9. How to Use Oracle VM VirtualBox Templates

by Yuli Vasiliev

This article explains how to use Oracle VM VirtualBox Templates in Oracle VM VirtualBox. It is similar to the article that explains how to prepare an Oracle VM environment to use Oracle VM Templates, but it describes how to download, install, and configure the templates within Oracle VM VirtualBox, instead of on bare metal.

About the Photograph

Don Bastardo (Jellicle name Pippon Kitton) manages to survive the coyotes and mountain lions that prey on less wary house pets in my part of Colorado, and he has made lasting friendships with the local foxes. I took this picture of him while he was perched on our deck.

- Rick

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Friday Dec 19, 2014

Three New Dev Tips for C++ Developers

How to Find Out What Resources Your Application Has Used

by Darry Gove

If you want to know how much CPU, memory, or other resources your application has used, you can pre-load a library and define a .fini method that prints out the results. You can also take advantage of the getusage call, which provides some information about CPU time and processes. But more information is available. Darryl provides examples of how to use these two components plus others that fill in the details.

How To Rapidly Identify Performance Opportunities

by Darry Gove

Profiling is critical to improving application performance. Without profiling, it is very easy to guess where the application is spending cycles, and then expend effort optimizing code that has little effect on overall performance. Oracle Solaris Studio 12.4 provides an overview screen designed to focus you on the metrics with the most promise. Darryl Gove walks you through the overview screen and explains what it indicates about your application.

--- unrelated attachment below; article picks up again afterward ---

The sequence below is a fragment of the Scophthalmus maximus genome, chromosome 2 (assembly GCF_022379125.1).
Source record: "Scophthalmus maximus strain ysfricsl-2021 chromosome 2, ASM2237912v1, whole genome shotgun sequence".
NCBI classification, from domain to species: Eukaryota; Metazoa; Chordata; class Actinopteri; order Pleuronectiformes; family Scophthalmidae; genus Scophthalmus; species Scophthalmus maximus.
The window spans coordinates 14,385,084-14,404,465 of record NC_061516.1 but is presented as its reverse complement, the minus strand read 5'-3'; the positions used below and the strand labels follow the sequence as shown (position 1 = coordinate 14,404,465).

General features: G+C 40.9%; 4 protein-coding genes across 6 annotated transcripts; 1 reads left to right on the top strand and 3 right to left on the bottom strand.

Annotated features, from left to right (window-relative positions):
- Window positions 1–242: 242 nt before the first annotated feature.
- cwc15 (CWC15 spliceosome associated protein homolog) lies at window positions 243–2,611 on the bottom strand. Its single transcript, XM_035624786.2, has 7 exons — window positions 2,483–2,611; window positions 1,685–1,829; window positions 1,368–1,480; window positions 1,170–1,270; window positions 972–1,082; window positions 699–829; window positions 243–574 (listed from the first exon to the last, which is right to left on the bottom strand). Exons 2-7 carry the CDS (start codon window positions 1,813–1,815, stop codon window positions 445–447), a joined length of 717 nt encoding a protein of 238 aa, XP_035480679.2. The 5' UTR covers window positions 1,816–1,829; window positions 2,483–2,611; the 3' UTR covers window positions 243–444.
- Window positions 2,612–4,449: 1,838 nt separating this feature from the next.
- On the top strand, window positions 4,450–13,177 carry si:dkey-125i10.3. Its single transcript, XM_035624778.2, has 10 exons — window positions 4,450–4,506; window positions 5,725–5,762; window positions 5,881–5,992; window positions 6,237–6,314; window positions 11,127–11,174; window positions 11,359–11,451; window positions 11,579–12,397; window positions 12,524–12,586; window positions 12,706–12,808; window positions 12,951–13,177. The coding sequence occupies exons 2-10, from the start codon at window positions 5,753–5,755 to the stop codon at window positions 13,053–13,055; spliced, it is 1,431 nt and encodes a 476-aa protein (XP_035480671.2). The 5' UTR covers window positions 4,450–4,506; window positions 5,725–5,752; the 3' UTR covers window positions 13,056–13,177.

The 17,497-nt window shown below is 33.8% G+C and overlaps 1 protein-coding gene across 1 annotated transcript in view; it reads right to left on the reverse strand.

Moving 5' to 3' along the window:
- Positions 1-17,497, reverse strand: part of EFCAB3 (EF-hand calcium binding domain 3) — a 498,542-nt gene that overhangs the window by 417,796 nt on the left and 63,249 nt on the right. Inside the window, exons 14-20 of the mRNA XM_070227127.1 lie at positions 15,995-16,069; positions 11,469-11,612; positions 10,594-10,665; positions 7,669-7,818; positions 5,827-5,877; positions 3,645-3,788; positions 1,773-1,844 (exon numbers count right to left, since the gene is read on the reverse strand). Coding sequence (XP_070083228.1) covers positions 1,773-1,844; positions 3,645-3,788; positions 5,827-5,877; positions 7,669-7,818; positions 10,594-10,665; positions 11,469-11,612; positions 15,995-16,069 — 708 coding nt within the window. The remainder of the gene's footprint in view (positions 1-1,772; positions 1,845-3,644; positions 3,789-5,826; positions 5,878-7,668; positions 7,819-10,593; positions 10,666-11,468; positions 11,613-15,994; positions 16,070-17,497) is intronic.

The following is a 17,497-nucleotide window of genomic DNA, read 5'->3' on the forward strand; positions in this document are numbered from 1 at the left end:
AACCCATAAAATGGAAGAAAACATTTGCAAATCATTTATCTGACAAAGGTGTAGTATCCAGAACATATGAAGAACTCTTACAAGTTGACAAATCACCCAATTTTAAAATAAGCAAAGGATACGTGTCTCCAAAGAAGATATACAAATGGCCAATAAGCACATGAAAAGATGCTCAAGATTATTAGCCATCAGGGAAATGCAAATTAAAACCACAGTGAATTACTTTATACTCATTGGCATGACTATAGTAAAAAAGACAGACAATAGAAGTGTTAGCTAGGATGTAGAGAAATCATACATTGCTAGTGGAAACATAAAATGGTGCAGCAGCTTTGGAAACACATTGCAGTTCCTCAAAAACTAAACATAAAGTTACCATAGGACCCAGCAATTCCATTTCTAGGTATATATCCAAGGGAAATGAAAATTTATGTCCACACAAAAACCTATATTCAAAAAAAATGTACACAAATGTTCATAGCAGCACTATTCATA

Dev Tip: How to Get Finer Grained Control of Debugging Information

by Ivan Soleimanipour

The new options in Oracle Solaris Studio 12.4 provide much finer-grained control over debug information, which allows you to choose how much information is provided and reduce the amount of disk space needed for the executable. Ivan enumerates the options and provides examples of how to use them.

About the Photograph

I took the picture of the 01 Ducati 748S this summer, in Colorado. It currently has about 1300 miles on the odometer.

- Rick

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Monday Dec 08, 2014